Boys and Reading' because I am often asked by parents and teachers for advice on the topic. How can we encourage boys to read? Is there a problem with too much time on computers? Should I let him read so many graphic novels? What's the key to getting my son to read anything? When should I stop reading to him? What's my viewpoint on gross books like 'Captain Underpants'? Do I have list of great books for boys? Like me, US reading advocate, teacher and writer Pam Allyn has been asked these and many more questions and has recently written a book that tries to answer some of them. As well, she has prepared a wonderful annotated list of books suitable for boys.
'Pam Allyn's Best Books for Boys'
The book has a simple format. It introduces the 'R-E-A-D model' for supporting children's reading and follows this with a section in which common questions about boys and reading are answered. This is then followed by Pam Allyn's annotated list that runs for 130 pages and takes up the majority of the book's 176 pages.
The R-E-A-D model offers a simple way to remember four key elements that will help to create a 'reading life' for boys:
R - Ritual - Boys need rituals around reading. This reminds us to set some patterns in boys' lives so that books and reading in all its forms have a place.
E - Environment - To encourage boys to read we need to create spaces that invite reading, with comfort and appeal.
A - Access - You need to immerse boys in books and reading; provide them with lots of different books and reading material with variety and interest.
D - Dialogue - It is important to talk to boys about the things they read, this makes the experience of reading a more socially satisfying one and offer boys a way to share something of their own lives.
The annotated list is wonderful. It offers a rich list of books described in reasonable detail and categorized by topic. The categories include 'action and adventure', 'Biographies and Memoirs', 'Fantasy & Imagination', 'Comics & Graphic Novels', 'Humour', 'Mystery & Horror', 'Math & Numbers', 'Poetry', 'Science & Space', 'Nature & the Animal World', 'Mechanics & Technology' and many more.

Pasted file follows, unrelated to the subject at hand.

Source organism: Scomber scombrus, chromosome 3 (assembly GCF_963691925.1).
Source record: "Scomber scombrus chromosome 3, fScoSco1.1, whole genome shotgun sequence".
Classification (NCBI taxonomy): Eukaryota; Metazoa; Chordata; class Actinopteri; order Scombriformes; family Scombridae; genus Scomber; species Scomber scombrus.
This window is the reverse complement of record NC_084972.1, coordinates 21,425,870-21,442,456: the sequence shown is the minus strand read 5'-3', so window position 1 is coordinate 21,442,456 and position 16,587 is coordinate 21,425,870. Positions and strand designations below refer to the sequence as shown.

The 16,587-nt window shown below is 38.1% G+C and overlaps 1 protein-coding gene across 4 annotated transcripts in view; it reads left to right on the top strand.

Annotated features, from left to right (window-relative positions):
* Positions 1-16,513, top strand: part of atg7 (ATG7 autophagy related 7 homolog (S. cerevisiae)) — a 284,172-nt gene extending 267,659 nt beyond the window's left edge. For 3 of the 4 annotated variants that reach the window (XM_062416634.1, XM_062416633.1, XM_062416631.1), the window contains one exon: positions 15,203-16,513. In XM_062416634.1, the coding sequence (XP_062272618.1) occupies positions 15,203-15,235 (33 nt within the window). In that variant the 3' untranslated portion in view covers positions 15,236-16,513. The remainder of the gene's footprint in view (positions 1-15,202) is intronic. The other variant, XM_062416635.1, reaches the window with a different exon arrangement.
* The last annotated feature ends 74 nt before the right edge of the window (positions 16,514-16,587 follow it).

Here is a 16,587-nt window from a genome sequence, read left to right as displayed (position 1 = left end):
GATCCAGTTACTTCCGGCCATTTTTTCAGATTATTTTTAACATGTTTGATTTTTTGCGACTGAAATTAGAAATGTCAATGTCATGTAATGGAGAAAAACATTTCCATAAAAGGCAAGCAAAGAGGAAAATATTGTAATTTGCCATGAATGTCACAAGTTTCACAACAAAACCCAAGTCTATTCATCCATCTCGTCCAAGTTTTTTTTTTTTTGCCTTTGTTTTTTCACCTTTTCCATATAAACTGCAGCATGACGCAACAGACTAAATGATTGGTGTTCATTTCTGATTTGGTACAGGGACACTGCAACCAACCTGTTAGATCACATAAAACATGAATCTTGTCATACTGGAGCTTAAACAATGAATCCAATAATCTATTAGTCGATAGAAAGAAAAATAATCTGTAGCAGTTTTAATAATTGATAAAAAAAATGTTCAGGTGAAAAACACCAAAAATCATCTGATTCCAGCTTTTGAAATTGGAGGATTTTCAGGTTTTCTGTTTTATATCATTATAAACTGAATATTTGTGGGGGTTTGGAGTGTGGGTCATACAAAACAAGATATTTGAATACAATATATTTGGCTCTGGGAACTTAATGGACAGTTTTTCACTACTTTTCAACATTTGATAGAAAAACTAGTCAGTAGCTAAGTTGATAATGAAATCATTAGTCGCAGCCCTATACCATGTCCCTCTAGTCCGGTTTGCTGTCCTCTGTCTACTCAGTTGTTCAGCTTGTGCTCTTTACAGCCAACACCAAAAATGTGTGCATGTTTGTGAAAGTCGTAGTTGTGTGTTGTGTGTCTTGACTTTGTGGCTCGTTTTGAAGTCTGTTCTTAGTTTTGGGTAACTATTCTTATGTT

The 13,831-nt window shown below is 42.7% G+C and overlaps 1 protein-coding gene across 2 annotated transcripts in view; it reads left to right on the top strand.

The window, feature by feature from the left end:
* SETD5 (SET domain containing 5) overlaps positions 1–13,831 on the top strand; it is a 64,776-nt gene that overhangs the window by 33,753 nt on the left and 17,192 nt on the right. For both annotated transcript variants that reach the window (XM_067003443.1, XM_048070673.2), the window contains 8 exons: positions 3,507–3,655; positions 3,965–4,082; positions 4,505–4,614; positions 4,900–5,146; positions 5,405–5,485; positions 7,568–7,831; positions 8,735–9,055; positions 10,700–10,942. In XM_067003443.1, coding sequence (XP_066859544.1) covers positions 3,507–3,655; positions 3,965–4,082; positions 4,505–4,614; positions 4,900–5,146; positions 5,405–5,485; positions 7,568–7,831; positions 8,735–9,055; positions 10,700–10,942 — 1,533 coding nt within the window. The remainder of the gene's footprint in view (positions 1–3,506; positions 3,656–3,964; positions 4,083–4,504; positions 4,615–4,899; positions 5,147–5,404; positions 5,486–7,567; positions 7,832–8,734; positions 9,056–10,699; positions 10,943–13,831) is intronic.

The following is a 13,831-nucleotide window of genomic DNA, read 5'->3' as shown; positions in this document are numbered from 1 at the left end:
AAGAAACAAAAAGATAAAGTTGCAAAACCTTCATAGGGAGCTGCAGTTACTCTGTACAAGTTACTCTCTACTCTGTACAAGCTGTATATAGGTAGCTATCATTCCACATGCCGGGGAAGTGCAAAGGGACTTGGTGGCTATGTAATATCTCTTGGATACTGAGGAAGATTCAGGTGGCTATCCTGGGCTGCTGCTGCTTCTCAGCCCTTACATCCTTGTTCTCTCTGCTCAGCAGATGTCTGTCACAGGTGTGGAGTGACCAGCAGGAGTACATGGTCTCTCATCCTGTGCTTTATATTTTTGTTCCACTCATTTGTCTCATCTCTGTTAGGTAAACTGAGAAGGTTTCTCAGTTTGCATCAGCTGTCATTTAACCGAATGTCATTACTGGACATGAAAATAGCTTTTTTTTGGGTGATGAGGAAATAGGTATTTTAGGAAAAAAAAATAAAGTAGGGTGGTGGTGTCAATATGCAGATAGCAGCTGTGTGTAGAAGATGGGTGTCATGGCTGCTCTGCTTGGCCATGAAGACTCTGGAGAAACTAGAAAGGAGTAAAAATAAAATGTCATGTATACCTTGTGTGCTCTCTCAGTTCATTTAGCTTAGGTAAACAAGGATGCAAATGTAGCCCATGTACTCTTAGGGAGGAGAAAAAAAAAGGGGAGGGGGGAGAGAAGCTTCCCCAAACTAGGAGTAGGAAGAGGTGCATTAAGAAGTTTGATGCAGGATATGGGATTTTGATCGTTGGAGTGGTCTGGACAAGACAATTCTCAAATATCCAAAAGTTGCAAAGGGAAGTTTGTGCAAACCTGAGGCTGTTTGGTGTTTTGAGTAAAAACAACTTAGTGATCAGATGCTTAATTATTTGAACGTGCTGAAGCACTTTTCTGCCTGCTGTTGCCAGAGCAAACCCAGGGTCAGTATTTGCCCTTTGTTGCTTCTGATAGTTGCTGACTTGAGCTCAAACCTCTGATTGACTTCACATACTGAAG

Within each topic category Pam Allyn organizes the books into three difficulty levels, 'Emerging', 'Developing' and 'Maturing'. While the categories are very broad they offer a simple way for parents and teachers to make choices. At times she differentiates further if the book is borderline by using a combined rating, for example, D>M suggesting between 'Developing' and 'Maturing'.
There are many other helpful touches. Within some book descriptions (typically 50-100 words) Allyn at times suggests other books which readers will like if they've enjoyed the book reviewed. For other books she simply offers suggestions for discussion and response.
In short, this is an excellent book which parents and teachers will find very helpful as a resource to encourage boys to be avid and successful readers.
About Pam Allyn
LitWorld, a global organization advocating for children’s rights as readers, writers and learners. She is also the Executive Director and founder of LitLife, a national organization dedicated to school improvement. She is the author of 'What To Read When: The Books and Stories To Read With Your Child–And All The Best Times To Read Them' (Penguin Avery). Her most recent book is 'Pam Allyn’s Best Books for Boys: How To Engage Boys in Reading in Ways That Will Change Their Lives' (Scholastic). Her forthcoming book 'Your Child’s Writing Life' (Penguin Avery) will be released on 2 August 2011. Pam Allyn is the author of What to Read When which is a book for parents, teachers, and caregivers, published by Penguin. She published a successful professional book, 'The Complete 4: How to Teach Reading and Writing Through Daily Lessons, Monthly Units and Yearlong Calendars' with Scholastic in 2007. She followed this with a series of grade level books written with colleagues, The Complete Year in 2008.
Other Posts on Boys and Books
'Boys, Gross Topics & Books' HERE
All posts on 'Boys and Reading' on this blog HERE